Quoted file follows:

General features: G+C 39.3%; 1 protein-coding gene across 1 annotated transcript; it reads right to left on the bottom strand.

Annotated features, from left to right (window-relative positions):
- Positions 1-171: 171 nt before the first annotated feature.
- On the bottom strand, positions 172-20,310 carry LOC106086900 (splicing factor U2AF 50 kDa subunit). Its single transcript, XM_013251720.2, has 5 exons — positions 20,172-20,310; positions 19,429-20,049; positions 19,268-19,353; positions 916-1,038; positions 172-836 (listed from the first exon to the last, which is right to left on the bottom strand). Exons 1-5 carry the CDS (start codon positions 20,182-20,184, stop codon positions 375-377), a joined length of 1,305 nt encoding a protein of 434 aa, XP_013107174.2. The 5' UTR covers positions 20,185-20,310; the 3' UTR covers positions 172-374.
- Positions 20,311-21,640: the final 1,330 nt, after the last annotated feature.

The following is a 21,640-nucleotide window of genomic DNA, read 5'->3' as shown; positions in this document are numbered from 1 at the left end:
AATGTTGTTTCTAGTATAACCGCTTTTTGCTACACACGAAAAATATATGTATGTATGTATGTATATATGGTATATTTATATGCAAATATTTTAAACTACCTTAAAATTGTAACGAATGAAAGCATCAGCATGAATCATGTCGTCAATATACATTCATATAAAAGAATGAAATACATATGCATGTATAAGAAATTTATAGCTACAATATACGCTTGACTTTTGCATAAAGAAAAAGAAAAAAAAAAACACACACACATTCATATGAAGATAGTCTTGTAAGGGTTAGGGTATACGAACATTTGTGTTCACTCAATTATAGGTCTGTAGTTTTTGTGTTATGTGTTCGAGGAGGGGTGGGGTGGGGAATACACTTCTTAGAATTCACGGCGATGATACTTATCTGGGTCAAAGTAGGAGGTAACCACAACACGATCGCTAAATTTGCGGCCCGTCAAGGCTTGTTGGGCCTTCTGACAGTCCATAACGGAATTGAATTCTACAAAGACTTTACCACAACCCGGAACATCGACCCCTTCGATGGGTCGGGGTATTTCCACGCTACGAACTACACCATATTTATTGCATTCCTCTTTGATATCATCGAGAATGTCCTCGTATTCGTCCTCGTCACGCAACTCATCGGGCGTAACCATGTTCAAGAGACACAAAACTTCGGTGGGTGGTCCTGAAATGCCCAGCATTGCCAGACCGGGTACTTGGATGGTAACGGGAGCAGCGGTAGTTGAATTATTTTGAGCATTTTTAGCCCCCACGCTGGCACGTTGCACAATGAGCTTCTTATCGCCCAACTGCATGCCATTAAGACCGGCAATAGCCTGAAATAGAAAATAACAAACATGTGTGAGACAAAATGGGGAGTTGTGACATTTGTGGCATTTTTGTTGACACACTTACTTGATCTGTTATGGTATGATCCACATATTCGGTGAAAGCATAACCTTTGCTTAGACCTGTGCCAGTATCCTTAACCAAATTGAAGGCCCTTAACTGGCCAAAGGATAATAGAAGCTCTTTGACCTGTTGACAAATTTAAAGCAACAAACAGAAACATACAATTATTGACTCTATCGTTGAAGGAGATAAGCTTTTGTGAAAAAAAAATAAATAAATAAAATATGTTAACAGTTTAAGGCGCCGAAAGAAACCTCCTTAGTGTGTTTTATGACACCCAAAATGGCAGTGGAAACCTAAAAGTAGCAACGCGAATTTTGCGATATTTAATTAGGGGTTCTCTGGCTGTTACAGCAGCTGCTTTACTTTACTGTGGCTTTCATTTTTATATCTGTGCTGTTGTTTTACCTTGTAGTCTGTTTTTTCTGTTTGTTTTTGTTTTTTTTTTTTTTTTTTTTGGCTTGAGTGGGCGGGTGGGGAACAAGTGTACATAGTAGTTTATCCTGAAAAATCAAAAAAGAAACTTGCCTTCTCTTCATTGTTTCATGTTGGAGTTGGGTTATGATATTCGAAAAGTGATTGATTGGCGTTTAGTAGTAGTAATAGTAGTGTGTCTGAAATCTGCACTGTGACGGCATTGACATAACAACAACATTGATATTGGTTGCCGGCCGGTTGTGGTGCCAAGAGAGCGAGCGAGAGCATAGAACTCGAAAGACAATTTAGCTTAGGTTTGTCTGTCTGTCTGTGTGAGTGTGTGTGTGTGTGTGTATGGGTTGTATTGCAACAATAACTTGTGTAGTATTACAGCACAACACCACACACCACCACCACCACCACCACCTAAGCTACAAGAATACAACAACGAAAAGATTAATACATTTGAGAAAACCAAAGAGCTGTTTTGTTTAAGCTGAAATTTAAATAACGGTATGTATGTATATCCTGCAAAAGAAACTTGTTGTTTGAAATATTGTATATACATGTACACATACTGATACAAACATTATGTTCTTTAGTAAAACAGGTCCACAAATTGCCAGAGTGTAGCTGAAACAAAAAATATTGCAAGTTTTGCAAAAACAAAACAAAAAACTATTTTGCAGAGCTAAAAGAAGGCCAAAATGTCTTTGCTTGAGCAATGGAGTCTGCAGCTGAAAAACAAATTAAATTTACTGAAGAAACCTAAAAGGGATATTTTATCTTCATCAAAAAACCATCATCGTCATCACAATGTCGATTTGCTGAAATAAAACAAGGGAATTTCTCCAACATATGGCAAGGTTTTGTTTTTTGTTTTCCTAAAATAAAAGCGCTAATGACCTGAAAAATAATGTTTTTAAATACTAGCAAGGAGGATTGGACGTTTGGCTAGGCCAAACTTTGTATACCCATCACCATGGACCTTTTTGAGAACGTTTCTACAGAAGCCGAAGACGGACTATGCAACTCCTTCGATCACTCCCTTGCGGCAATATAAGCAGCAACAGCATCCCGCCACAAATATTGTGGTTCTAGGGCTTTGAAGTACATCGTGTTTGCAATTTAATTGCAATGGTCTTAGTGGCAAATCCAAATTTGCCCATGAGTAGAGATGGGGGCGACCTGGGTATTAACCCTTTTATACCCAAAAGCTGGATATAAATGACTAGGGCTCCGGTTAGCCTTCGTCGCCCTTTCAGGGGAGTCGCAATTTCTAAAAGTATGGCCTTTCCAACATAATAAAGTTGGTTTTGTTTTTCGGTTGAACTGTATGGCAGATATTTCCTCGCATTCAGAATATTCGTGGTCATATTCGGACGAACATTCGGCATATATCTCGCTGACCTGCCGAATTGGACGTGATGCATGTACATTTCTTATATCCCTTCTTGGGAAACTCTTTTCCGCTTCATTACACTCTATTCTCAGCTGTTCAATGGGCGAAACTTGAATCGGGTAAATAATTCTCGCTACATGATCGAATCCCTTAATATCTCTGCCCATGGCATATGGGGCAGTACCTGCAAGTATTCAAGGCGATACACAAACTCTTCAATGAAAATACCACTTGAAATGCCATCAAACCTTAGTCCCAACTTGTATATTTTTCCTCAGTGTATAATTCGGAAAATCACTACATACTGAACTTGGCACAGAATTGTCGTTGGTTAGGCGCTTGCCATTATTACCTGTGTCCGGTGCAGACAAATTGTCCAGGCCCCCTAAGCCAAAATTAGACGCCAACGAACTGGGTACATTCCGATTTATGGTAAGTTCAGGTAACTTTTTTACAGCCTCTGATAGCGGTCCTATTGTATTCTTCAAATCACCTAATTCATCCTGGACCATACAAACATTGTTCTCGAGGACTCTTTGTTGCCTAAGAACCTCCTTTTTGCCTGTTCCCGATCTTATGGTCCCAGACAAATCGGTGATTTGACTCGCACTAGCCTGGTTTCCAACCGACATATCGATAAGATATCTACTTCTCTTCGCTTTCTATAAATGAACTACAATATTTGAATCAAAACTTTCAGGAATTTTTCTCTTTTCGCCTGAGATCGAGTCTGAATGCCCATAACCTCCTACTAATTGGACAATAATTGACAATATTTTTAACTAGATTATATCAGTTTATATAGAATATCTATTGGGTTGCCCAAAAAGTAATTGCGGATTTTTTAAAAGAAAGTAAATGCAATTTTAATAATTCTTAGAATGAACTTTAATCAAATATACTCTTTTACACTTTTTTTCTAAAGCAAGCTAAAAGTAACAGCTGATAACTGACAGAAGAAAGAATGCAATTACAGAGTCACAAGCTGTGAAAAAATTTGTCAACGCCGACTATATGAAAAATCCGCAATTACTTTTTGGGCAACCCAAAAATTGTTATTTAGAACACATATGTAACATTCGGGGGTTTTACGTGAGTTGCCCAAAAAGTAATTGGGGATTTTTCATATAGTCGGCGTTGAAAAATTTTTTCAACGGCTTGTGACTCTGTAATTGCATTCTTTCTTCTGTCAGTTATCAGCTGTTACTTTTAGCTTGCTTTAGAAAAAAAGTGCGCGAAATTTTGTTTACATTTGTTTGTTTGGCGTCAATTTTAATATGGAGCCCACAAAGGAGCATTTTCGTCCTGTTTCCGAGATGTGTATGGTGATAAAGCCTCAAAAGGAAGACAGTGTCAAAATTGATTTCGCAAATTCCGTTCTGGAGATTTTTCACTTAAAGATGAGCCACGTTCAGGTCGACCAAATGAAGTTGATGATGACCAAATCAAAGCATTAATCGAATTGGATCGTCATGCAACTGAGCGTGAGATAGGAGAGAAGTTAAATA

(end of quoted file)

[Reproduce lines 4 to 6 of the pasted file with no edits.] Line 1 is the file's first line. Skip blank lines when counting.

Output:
- On the bottom strand, positions 172-20,310 carry LOC106086900 (splicing factor U2AF 50 kDa subunit). Its single transcript, XM_013251720.2, has 5 exons — positions 20,172-20,310; positions 19,429-20,049; positions 19,268-19,353; positions 916-1,038; positions 172-836 (listed from the first exon to the last, which is right to left on the bottom strand). Exons 1-5 carry the CDS (start codon positions 20,182-20,184, stop codon positions 375-377), a joined length of 1,305 nt encoding a protein of 434 aa, XP_013107174.2. The 5' UTR covers positions 20,185-20,310; the 3' UTR covers positions 172-374.
- Positions 20,311-21,640: the final 1,330 nt, after the last annotated feature.

The following is a 21,640-nucleotide window of genomic DNA, read 5'->3' as shown; positions in this document are numbered from 1 at the left end: